How to Make Water Glow

Four Methods:Using Tonic WaterUsing HighlightersUsing Fluorescent PaintUsing Glow Sticks

Glowing water can add a mysterious, neon-lit ambiance to a dark room without the cost or electricity of actual neon. With just a few simple ingredients, some of which you may already have, it's possible to make glowing water in a matter of minutes. Learn these easy recipes today to add a special "something" to your next Halloween get-together or dance party.

Method 1
Using Tonic Water

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    Pour tonic water into a clear container. Believe it or not, plain old tonic water glows under a black light — quite brightly, as well.[1] To get this effect, start by pouring some tonic water into a container where you can see it. You can add it by itself or dilute it with water. However, the more water you add, the dimmer it will glow.
    • Tonic water is available at most local stores and supermarkets for just a few dollars. Be sure to get tonic water, not club soda or soda water. The bottle should say "with quinine" or something similar.
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    Shine a black light on the tonic water. All you need to do to get tonic water to glow bright is to illuminate it with a black light. Be sure to dim the lights in the room before you do this or it will be more difficult to see the glowing effect.
    • Black lights are available from specialty party stores (like Spencer's, etc.) or online. The price for the black light often depends on its size and brightness — basic lights can cost as little as $20 or less.[2]
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    Don't worry about drinking the tonic water. Making tonic water glow with a black light makes it look very strange, but it doesn't make it poisonous, radioactive, or harmful to drink in any other way. However, tonic water is often high in calories and sugar, so enjoy it sparingly.[3]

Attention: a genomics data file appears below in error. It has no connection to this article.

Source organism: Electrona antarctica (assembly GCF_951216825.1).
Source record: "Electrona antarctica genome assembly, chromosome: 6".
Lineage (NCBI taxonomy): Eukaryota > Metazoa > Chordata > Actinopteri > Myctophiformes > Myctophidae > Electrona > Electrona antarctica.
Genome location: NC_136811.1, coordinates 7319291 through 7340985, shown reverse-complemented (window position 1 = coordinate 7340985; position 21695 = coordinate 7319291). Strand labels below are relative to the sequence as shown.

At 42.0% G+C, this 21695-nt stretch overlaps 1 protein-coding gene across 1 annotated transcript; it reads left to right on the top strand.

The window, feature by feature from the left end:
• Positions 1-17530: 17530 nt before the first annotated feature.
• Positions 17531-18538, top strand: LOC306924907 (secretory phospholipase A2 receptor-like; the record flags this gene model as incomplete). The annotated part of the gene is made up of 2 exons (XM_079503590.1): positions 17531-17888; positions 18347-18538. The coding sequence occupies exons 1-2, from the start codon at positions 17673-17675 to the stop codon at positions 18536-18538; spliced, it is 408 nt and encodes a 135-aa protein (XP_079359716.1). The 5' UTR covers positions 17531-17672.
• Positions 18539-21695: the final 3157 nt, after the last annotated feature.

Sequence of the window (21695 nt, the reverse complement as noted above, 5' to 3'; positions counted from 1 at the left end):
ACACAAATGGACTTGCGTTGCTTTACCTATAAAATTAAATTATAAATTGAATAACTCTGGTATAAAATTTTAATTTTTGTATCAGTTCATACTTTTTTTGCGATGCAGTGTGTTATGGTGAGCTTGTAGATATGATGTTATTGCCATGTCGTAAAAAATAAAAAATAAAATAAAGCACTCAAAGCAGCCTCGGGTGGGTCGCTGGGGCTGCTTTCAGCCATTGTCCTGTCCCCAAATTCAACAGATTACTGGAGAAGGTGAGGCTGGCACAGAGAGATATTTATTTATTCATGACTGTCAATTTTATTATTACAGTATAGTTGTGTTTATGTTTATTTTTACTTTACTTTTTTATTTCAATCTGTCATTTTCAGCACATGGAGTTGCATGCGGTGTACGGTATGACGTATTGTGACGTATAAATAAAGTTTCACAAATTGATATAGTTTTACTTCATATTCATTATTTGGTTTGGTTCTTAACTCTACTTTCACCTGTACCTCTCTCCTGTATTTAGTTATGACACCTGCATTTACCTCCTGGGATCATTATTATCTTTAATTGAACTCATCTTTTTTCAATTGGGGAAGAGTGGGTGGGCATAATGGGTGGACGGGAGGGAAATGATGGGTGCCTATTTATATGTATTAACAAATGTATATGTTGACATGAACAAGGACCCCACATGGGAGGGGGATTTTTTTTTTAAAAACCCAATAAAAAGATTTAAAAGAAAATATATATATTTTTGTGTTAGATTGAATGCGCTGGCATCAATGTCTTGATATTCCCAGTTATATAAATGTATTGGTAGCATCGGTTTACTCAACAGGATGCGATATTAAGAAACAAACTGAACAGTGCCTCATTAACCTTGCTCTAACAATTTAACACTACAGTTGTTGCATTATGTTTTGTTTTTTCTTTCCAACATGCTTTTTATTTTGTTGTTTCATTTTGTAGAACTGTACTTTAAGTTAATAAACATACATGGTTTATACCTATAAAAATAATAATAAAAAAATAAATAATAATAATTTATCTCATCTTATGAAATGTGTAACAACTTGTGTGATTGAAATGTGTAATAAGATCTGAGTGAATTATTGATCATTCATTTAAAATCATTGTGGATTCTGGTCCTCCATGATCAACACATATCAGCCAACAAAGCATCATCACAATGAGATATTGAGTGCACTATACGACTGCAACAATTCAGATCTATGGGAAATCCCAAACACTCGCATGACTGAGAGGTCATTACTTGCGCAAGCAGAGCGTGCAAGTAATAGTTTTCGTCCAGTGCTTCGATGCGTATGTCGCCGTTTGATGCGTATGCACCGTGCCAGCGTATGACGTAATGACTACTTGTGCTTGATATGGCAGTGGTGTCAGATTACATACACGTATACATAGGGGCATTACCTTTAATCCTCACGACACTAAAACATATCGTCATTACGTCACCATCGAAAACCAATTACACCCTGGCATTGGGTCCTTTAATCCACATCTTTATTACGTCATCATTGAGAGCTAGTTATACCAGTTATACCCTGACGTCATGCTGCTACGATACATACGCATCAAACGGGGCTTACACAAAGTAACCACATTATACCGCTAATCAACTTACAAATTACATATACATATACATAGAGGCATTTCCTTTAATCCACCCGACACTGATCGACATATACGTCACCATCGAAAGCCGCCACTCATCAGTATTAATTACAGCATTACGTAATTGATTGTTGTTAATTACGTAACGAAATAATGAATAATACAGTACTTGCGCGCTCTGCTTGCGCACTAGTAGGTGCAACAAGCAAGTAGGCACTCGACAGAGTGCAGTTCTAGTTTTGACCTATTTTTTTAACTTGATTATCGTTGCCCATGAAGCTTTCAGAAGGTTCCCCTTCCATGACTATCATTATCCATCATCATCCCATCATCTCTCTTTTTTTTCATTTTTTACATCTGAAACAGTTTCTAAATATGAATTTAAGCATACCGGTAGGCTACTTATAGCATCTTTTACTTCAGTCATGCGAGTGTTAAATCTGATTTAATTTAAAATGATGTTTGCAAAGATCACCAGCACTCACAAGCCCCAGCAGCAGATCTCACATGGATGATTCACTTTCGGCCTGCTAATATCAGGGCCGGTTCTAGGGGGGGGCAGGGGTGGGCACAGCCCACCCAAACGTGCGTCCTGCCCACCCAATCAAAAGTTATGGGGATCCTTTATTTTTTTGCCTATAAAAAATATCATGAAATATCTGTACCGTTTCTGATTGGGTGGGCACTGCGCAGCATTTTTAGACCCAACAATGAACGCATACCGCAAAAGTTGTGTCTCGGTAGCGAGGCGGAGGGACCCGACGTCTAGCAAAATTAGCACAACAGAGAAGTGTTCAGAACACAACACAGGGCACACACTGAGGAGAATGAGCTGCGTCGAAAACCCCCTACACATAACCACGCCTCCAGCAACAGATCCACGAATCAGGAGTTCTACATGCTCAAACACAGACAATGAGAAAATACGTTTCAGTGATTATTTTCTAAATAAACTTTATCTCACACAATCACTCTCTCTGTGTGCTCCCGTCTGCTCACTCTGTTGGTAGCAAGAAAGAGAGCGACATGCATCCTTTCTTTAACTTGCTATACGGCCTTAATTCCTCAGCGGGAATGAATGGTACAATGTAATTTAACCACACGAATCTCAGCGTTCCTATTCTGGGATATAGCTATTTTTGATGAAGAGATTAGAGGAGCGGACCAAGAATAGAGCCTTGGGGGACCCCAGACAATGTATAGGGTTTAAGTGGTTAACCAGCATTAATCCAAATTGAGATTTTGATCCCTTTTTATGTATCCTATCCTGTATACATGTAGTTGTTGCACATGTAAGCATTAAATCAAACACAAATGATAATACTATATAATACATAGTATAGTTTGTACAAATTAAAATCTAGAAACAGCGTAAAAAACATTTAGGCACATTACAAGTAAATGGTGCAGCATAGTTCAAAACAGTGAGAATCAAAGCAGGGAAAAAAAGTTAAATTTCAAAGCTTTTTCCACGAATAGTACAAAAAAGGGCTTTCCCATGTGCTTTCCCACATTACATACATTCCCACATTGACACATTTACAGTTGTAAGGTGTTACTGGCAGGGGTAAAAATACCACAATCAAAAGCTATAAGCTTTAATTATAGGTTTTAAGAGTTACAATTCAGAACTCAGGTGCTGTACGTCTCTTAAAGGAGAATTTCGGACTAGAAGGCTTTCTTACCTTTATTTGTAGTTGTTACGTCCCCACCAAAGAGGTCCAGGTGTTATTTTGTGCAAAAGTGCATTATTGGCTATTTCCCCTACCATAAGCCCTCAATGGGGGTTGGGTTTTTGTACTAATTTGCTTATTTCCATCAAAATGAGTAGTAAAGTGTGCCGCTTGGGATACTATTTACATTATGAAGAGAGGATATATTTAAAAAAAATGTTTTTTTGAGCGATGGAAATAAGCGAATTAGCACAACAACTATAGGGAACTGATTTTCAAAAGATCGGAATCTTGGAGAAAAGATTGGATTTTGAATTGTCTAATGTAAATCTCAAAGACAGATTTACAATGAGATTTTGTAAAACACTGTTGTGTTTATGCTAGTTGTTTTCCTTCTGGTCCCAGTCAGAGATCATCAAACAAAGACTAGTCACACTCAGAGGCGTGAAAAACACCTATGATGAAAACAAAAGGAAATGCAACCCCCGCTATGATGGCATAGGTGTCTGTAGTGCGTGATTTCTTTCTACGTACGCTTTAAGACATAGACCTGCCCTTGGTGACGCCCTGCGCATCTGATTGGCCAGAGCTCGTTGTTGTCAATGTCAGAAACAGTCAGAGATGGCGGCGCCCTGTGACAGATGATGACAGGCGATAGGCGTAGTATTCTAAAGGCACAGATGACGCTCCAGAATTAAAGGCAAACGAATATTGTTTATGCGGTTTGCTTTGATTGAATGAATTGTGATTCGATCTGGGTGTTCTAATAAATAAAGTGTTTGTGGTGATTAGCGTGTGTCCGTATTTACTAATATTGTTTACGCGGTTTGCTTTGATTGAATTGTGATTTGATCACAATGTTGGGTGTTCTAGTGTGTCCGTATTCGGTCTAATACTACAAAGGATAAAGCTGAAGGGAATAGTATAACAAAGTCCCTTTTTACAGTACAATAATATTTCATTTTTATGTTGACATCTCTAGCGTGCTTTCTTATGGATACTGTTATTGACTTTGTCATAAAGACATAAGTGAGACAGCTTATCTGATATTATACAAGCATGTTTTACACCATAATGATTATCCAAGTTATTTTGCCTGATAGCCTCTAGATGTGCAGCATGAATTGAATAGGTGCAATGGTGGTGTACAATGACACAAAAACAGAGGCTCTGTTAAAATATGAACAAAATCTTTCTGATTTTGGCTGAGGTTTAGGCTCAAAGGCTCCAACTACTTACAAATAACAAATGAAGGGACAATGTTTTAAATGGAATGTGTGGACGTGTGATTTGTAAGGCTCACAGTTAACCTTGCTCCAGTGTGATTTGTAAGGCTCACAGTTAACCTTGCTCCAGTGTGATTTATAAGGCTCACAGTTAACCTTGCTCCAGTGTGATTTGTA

• Tonic water glows this way because of tiny chemicals called "phosphors" inside the liquid. When ultraviolet light from the black light (which humans can't see) hits the phosphors, they convert it into a form that humans can see, producing the glow.[4]

Method 2
Using Highlighters

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    Purchase and test out highlighters to see if they glow. Not all highlighters have the glow-in-the-dark quality produced under a blacklight, so draw with them on white paper first and run a black light over to see if they do.
    • You can use any color, but yellow is the most likely to glow in the dark consistently.
    • Any brand of highlighter should work, but you can try neon colored markers of a non-highlighter variety as well.
    • It is easiest to see if they glow in a room that is completely dark, allowing for no light pollution.
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    Fill a clear container with water. Tonic water isn't the only substance that contains light-producing phosphors — plain old highlighter markers work in a similar way as well. Start (as before) by filling a clear container like a glass jar with water.
    • Note that this method will ruin your highlighter marker — it won't work when you're done.
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    Take the ink tube out of the highlighter. If you just drop a highlighter into a jar of water, it won't bleed ink very quickly through the strip of felt at the tip. Instead, you'll want to take the entire ink tube out. To do this:[5]
    • Uncap the highlighter.
    • Use a pair of pliers (or your hands if you don't mind getting messy) to pull the felt out of the tip.
    • Use pliers to pry off the bottom of the marker.
    • Carefully pull the ink tube out, taking care not to spill or mark your clothing.
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    Place the felt stick and ink tube into the jar. Drop the felt, the ink tube, and any other ink you can get out of the marker into the water. The ink should bleed into the water, changing its color. Cut or break the ink tube if needed to get the ink out. Mix the water well so that the color is even.
    • You can leave the ink tube and felt in the water when the ink is done mixing or you can fish them out — it's up to you.
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    Shine a black light at the water. Just like with the tonic water method above, a dark room and a black light will make the highlighter ink in the water glow brightly. You can also tape a flashlight to the bottom of the container to make a colored light (however, the "neon" effect you'd get with a black light is lost.)[6]
    • Unlike tonic water, the glowing water from this method is not safe to drink.

Method 3
Using Fluorescent Paint

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    Find fluorescent paint at a craft store. The paint must be a tempera or water-soluble base so that it will mix with the water. You can even purchase glow-in-the-dark craft paint for an added glow.
    • Similar to highlighters, any neon color of paint will work, but lemon yellow and lime green are the most effective.